Adventures in Cat-Sitting

House-sitting is a great way to get away from home, relax, water a few plants, and scare off burglars who are frightened by lights turning on and off without a pattern.

Cat-sitting is an entirely different matter.

Most cats do all right if you leave them alone for a day or two – even a three-day weekend. Just set out extra food and water and maybe an extra litterbox (depending on how many cats you have). They’ll be fine. They’ll snub you when you get back, but they’ll be fine.

When you’ve got a special-needs cat, or your trip is longer, it’s a different story.

My friends were off to DisneyWorld for a ten-day stay and one of their cats is an insulin-dependent diabetic. I volunteered to sit house and cat. It was a house in a quiet country setting by a stream and the cats were pretty chill, even the diabetic one. Give him treats, I was told, and you can stick him easily. There were four of the critters, but I’ve had as many as five (I love cats), so I left our two in the tender care of my husband and headed for the north woods.

When I arrived, the cats assembled to sniff and greet me and I quickly discovered that they, having been described to me as “large,” were in fact small, medium, large and HUGE. (The small cat had somehow given birth to the other three, a feat I did not envy her in the least.)

P.J., my soon-to-be patient, flopped on his side and demanded a belly-rub. He was the large cat, easily 15 pounds. Maybe more. He was wearing a jaunty purple collar so I could tell him from his brother Red, the HUGE cat (upwards of 20 pounds, I would estimate). Both of them were orange tabbies and only a few pounds separated their heft.

The trial injection went well. I had experience giving cats subcutaneous fluids, which was one reason I was tapped for the job (the other being that I could do my work on the family’s computer instead of my own). Pinch up a fold of skin between the shoulder blades, stick the needle in, squirt, and voilà!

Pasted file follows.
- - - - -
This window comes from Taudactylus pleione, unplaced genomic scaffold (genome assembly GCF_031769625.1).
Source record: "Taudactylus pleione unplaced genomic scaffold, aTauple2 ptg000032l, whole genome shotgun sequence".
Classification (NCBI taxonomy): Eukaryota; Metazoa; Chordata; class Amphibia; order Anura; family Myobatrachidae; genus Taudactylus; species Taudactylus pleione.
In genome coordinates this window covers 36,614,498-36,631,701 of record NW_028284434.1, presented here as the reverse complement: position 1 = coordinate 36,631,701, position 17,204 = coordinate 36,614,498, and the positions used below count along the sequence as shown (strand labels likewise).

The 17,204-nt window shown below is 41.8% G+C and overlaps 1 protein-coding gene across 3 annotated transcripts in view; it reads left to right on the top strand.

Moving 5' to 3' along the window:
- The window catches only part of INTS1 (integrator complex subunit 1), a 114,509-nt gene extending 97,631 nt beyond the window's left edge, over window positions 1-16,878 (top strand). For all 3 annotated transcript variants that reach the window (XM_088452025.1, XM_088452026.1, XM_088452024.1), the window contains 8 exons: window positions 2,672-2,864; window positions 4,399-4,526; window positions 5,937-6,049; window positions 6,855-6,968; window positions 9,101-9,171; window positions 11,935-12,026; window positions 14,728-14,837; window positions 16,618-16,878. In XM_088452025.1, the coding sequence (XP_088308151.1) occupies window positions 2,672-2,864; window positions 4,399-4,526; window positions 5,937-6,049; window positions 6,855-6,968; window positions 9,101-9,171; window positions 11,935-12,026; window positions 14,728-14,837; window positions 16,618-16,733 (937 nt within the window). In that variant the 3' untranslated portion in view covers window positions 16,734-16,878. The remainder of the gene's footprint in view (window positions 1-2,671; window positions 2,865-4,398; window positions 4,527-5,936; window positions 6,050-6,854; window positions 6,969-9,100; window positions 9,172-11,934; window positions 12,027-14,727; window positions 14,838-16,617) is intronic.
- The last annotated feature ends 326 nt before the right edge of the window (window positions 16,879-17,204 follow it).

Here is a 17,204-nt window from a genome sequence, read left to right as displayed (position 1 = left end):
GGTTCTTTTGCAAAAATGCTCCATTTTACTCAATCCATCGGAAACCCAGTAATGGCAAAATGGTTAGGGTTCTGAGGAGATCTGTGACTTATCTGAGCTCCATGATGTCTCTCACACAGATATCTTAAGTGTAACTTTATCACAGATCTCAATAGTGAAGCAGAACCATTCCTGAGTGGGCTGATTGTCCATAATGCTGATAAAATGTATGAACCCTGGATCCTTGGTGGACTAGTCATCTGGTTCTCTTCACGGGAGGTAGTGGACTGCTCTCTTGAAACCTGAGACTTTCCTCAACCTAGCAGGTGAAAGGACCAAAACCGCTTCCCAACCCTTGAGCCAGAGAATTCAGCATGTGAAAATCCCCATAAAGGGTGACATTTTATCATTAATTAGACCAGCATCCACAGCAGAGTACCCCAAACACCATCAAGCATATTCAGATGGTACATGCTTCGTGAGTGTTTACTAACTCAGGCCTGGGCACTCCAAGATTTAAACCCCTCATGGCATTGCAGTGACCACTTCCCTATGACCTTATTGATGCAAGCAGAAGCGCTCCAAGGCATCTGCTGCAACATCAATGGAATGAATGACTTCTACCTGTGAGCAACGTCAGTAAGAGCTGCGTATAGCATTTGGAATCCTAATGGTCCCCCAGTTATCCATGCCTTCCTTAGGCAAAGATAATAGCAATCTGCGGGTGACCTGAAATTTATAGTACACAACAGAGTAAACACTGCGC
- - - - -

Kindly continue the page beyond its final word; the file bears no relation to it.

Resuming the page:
There was a packet of needles on the counter, a bottle of insulin in the fridge, and a handy sharps container for the used needles. Two water dishes and two food dishes, a huge plastic bin of dry cat food, four litter boxes, and several bags of treats stashed in the cabinet completed my cat-sitting kit.

For the most part, the cats ignored me. That was okay. Most cat owners are used to being ignored by their cats. On occasion, Red would accept an invitation to curl up on a blanket beside me on the sofa and allow me to stroke him, or demand treats. P.J. would do his belly-exhibiting routine on the dining room table, and Mama Cat and Vaughn (small and medium) wouldn’t give me the time of day.

Then one day, when I checked P.J.’s litter box (he had his own; he was the only cat in the household who would use the granules with an absorbent pad underneath them), I found a circle of pink around the yellow. Blood! I thought. I had instructions on what to do if the big boy looked lethargic and zoned out (rub corn syrup on his gums), but nothing had prepared me for this. Except when one of my own cats had a blocked urethra, which required surgery.

The vet’s number was on the refrigerator and on my list of instructions. But it was the weekend. I didn’t know if the vet’s office was open, or what the charge was for emergency visits, or where the cat carrier was, or whether I could get P.J. in it, or whether I could even pick up and carry the awkward thing with my bad back. (It was hard enough picking up Red when he wanted to be on the sofa but couldn’t be bothered to jump.)

Well, you all know what the next thing I had to do was: text DisneyWorld, or at least my friends there. They got back to me remarkably quickly (must have been waiting in a line). They discouraged me from running off to the vets and advised I just keep an eye on things, i.e., the pee-pad, and see whether P.J. pee-peed pink again. Or red. (Not Red.) Or some other color.

Two hours later I checked the pee-pad. Nothing. Not yellow, not pink. Nothing.

I had lunch. I checked the pee-pad. Nothing.

I did some work. I checked the pee-pad. Nothing.

I took a bath. I checked the pee-pad. Nothing.

By this time I was biting my nails. The next symptom of a blocked urethra is an inability to pee at all.

I checked the pee-pad. Nothing. I went to bed.

The first thing I did when I got up (after peeing) was check the pee-pad. There was pee and all was clear (or at least yellow).

Then P.J. flopped down on the dining room table and grinned at me.

Sometimes I hate cats.

 

 

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